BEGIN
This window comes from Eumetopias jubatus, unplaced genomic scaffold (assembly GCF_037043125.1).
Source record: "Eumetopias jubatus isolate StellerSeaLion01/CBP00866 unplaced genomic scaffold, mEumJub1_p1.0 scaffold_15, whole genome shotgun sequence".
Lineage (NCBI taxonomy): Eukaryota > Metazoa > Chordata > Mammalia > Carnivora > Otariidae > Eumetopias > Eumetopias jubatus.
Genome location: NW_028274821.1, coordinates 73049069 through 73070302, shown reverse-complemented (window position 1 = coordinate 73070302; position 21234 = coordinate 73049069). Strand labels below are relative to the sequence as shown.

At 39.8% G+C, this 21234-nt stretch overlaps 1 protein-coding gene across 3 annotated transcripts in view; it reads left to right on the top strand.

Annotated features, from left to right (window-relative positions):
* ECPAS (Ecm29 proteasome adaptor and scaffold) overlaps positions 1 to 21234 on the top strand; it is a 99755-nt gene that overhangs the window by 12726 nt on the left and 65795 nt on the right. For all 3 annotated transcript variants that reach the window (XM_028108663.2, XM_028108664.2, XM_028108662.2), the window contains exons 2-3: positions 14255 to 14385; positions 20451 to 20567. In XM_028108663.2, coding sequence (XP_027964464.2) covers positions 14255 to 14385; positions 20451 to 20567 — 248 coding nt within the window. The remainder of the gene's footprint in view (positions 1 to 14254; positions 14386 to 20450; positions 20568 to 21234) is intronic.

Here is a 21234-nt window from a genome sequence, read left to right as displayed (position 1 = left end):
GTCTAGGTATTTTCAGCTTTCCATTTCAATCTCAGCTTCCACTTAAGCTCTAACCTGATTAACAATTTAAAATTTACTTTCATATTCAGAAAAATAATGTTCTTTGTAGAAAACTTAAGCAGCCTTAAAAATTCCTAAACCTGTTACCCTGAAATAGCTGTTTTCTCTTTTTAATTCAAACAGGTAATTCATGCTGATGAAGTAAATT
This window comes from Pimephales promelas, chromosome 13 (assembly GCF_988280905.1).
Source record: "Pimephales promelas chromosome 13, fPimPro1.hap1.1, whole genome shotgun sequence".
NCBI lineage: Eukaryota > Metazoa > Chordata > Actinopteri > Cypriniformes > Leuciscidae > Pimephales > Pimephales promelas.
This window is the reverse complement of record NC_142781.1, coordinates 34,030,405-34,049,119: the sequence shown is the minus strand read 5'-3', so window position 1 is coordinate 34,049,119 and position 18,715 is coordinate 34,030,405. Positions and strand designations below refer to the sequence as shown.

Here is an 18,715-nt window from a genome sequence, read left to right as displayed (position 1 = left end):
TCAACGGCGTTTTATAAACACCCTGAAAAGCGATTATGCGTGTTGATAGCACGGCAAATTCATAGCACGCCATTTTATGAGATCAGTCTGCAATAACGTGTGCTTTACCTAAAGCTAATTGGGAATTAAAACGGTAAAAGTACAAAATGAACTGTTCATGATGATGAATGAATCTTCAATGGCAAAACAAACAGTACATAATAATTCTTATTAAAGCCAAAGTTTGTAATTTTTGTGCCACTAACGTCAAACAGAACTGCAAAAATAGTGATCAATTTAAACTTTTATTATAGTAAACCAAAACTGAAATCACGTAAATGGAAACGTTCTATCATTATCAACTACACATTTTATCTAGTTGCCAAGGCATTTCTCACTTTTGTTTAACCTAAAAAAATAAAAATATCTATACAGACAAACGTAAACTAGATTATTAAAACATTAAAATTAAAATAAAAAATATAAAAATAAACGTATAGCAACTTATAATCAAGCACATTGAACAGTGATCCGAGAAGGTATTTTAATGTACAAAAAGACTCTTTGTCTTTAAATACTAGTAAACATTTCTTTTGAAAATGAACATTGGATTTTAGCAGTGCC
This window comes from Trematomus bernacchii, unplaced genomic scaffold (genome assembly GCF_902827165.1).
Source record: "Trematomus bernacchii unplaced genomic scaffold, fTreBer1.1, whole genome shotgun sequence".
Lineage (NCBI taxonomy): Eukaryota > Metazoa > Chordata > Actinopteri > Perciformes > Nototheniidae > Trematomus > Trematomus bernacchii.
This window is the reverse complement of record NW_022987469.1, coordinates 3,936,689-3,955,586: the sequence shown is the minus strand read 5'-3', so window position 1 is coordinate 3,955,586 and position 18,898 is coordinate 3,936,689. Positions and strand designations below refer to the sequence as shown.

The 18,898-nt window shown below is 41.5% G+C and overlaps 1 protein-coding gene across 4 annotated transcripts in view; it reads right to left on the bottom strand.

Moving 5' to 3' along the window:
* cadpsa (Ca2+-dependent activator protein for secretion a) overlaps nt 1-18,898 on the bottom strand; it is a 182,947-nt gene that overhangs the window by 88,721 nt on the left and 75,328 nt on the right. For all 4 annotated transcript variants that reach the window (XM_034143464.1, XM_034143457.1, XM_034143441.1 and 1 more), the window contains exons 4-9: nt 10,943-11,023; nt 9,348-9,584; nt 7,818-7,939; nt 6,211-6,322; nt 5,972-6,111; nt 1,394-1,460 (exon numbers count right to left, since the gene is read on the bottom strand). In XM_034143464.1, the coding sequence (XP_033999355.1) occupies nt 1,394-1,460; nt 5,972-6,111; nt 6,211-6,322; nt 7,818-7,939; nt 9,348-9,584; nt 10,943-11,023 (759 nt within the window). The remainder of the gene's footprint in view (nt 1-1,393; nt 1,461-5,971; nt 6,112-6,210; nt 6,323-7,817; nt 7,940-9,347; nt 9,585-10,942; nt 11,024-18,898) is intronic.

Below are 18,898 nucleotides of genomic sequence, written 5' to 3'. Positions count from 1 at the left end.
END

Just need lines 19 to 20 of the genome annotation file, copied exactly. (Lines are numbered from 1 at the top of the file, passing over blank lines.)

This window is the reverse complement of record NW_022987469.1, coordinates 3,936,689-3,955,586: the sequence shown is the minus strand read 5'-3', so window position 1 is coordinate 3,955,586 and position 18,898 is coordinate 3,936,689. Positions and strand designations below refer to the sequence as shown.

The 18,898-nt window shown below is 41.5% G+C and overlaps 1 protein-coding gene across 4 annotated transcripts in view; it reads right to left on the bottom strand.